Tree remains offer clues to past climate

A shrinking glacier in northern Sweden has revealed remains of trees believed to be at least 7,000 years old, a team from the Swedish Research Council reports.

The researchers say the remains of the trees – found beneath the Karsa Glacier, west of Abisko, Lapland – are evidence that the past century has been the warmest for at least seven thousand years.

“If the area hadn’t been covered by a glacier all these thousands of years, these tree remnants would never have made it,” said project leader Leif Kullman.

“The finds yield information indicating that the 20th Century was probably the warmest century in 7,000 years.

“The fact that the climate is so unique during the last century means that we must question whether this could be 100% the result of natural mechanisms,” said Professor Kullman.

Carbon dating shows that pines and birches grew on the site of the glacier during parts of or perhaps the entire period between 11,800 and 7,000 years ago.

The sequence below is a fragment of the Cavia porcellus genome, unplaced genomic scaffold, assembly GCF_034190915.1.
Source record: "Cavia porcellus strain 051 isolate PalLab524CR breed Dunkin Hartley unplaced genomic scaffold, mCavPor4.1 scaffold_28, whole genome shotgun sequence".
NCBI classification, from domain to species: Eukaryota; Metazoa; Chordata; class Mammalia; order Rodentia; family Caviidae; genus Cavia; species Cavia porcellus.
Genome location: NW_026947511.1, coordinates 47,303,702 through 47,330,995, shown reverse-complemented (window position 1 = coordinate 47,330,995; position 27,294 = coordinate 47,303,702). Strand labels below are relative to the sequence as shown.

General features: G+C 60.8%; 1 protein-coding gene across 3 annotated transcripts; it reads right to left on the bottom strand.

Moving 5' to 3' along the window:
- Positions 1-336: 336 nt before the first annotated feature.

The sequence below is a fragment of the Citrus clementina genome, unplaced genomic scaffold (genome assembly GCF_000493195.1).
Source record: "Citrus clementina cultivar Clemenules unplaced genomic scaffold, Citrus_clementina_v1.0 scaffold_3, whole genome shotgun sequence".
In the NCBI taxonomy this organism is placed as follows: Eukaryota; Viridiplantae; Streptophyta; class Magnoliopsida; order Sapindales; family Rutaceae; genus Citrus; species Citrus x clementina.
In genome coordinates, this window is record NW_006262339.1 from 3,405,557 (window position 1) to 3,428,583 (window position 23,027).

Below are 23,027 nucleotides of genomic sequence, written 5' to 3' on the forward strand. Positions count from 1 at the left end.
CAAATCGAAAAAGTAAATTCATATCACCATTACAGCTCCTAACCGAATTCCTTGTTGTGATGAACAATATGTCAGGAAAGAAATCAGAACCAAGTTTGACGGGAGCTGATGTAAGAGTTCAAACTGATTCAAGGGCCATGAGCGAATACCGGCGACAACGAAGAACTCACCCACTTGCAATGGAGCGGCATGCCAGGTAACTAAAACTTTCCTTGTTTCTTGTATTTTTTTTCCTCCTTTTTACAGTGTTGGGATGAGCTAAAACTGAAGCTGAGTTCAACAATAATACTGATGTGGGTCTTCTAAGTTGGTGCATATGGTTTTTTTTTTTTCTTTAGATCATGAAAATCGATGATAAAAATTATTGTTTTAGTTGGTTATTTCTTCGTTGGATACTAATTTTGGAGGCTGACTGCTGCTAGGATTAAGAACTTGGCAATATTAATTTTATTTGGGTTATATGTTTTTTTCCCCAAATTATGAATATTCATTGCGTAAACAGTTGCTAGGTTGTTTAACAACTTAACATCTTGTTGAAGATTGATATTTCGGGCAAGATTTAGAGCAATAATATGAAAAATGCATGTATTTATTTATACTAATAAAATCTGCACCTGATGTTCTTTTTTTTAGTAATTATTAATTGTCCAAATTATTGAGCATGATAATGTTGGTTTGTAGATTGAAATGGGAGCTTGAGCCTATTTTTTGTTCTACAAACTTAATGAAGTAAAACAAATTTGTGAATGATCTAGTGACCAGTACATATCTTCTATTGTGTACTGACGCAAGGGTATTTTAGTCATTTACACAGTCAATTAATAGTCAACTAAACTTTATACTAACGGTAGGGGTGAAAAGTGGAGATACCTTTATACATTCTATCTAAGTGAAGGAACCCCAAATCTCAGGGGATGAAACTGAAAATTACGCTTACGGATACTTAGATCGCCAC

The team examined parts of birch and pine trunks in four locations that had been uncovered as the glacier in the Lapland mountains retreated.

The researchers added that the remnants were very well preserved in most cases, but were degrading rapidly as they came in contact with air and water.

The team says that the oldest tree, a pine, lived and died on the site of the Karsa glacier about 12,000 years ago.

The location of the pine is 400-450 metres above today’s tree-line.

Professor Kullman said the discovery placed the thawing of ice at the end of the latest ice age in an entirely new perspective.

“Previous research indicated that Lapland was covered with ice at this time,” he said.

“These findings show that the ice melted and life returned much earlier than we previously thought.”

The researchers are now continuing their examination of glaciers in northern Lapland and Vosterbotten (West Bothnia).

This ongoing research is part of a larger project that comprises glaciers throughout the entire range of mountains in Sweden.

Source: Swedish Research Council press release

Date: 04/12/2008

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